Another two guys, also working the public, but they do it by advancing up the street side-by-side with paper cups in their hands and vigorously asking for money. I’m walking behind them in the same direction and try and slip by one of them and the other rounds on me and yells “Hey! Where you going? Got some spare change?!”
I say ‘No’ and walk faster.
The Harvard Bookstore has “Guitar: An American Life” in stock, but they want $24 dollars (full list.) Amazon sells it for $16.32. Mental calculations ensue. Do I want the book now, or do I wait and get it next week? Since I’m going away for the weekend I decide to buy it.
Pass the two guys again. The acoustic guy starts playing a riff that sounds a lot like Ants Marching, and I keep walking, but it somehow turns into House of the Rising Sun.
The mice at Passim are getting brazen. Hanging out in the back with Jim, the other volunteer, I see one under one of the tables, seemingly unconcerned that there’s a concert going on around him. I tell Jim, “if that runs up my leg I’m gonna scream like a girl and run right out of here.”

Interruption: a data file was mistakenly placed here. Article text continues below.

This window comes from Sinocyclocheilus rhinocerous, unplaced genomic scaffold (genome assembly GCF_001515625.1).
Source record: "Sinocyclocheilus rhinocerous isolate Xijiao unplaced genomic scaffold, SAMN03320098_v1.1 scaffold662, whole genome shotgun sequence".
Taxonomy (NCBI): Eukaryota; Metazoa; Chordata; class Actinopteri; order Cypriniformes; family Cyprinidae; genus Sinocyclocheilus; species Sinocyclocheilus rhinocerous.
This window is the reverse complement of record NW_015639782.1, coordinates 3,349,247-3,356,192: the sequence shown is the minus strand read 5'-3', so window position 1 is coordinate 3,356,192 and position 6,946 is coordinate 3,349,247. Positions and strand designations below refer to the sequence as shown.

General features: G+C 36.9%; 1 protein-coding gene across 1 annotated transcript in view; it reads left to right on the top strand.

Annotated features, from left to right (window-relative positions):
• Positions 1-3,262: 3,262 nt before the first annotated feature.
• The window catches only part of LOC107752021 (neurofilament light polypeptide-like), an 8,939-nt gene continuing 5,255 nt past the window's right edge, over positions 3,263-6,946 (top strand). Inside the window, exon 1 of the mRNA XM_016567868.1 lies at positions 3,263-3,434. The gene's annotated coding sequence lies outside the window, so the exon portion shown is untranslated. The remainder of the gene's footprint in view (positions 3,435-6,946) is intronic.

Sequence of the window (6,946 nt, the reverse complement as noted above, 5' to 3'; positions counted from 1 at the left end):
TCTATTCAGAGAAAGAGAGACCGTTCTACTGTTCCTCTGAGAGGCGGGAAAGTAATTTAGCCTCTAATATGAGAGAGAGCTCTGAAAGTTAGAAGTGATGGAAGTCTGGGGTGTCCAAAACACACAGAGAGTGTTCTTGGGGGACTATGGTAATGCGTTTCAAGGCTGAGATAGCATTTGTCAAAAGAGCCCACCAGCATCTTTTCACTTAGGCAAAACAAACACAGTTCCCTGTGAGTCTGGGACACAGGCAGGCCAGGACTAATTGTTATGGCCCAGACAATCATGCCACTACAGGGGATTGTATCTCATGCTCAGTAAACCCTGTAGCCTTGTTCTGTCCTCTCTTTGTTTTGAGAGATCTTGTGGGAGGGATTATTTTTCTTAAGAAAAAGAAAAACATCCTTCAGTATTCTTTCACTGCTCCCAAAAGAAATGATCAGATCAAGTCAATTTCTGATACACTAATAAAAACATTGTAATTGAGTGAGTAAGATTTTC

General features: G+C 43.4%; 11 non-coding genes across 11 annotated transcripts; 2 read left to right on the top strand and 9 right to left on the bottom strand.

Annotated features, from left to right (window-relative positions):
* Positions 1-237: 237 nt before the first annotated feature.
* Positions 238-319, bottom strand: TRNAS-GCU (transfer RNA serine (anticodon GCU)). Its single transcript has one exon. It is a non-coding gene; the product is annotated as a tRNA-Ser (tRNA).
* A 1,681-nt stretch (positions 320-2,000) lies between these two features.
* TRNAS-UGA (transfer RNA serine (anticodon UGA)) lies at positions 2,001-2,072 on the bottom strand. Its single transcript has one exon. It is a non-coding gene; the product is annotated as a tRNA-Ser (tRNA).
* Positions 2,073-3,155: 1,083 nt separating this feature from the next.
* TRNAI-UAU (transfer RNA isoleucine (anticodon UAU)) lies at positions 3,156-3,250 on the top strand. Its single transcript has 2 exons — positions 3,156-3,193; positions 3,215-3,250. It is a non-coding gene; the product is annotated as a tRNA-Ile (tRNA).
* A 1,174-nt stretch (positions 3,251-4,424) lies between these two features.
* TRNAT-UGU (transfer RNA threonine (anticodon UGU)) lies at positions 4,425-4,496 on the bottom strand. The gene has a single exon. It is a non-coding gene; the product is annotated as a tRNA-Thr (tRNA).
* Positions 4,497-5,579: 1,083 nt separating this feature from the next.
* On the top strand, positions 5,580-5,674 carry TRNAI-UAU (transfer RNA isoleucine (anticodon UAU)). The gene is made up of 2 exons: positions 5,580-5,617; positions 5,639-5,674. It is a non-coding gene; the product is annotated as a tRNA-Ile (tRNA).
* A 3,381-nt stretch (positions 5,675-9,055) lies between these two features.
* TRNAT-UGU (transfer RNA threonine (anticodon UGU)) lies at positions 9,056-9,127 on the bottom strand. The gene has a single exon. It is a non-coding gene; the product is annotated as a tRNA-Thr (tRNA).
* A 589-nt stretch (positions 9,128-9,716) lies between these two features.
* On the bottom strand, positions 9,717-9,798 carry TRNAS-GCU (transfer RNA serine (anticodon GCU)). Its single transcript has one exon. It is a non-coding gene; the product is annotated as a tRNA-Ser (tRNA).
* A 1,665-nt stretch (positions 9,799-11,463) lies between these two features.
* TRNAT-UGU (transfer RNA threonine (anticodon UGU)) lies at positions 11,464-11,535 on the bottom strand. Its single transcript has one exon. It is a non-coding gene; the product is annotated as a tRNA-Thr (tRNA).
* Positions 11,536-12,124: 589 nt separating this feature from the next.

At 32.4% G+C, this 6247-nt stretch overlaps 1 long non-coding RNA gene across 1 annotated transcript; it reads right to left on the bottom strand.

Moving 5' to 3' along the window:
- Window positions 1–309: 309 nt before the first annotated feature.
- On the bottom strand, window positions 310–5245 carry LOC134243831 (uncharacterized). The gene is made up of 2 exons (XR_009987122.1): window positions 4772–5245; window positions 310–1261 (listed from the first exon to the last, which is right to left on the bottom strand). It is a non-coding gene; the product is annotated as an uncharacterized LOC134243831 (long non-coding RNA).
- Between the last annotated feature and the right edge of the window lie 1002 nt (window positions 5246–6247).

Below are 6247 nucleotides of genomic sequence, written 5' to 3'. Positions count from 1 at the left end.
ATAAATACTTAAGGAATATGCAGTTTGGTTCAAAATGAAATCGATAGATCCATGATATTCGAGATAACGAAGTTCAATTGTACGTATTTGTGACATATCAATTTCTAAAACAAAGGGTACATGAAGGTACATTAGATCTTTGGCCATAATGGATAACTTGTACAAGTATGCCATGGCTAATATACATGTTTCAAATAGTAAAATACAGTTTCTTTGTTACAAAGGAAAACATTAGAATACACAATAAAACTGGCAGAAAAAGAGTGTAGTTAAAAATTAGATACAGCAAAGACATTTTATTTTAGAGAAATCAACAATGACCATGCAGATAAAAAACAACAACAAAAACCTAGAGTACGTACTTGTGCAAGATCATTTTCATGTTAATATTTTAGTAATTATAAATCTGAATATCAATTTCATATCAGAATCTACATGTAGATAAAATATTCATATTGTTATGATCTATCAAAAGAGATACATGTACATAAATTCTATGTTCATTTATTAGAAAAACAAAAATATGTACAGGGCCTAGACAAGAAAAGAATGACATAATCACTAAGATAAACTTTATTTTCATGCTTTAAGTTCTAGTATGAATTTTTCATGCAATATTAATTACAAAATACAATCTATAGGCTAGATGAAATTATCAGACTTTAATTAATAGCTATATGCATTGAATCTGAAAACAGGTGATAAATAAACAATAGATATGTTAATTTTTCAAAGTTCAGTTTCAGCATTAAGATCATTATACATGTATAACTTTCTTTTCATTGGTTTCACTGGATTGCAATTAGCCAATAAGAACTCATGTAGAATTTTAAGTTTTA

Pierce Pettis plays. Singer songwriter with a warm sense of humor. Plays an inspired cover of Dylan’s Down in the flood and breaks two guitar strings in the process.
Tell’s how Garth Brooks covered one of his songs, and how unnerving it can be to hear a familiar voice singing ‘oh so familiar words.’
“And then the big checks start coming in,” he continues. “and we go from renting to paying a mortgage. We went from nothing man, and now we owe thousands.”
He allows that musicians are kind of like outlaws, and that they think of themselves as “getting away with something. We get to sleep late, and people actually pay us to do what we love.”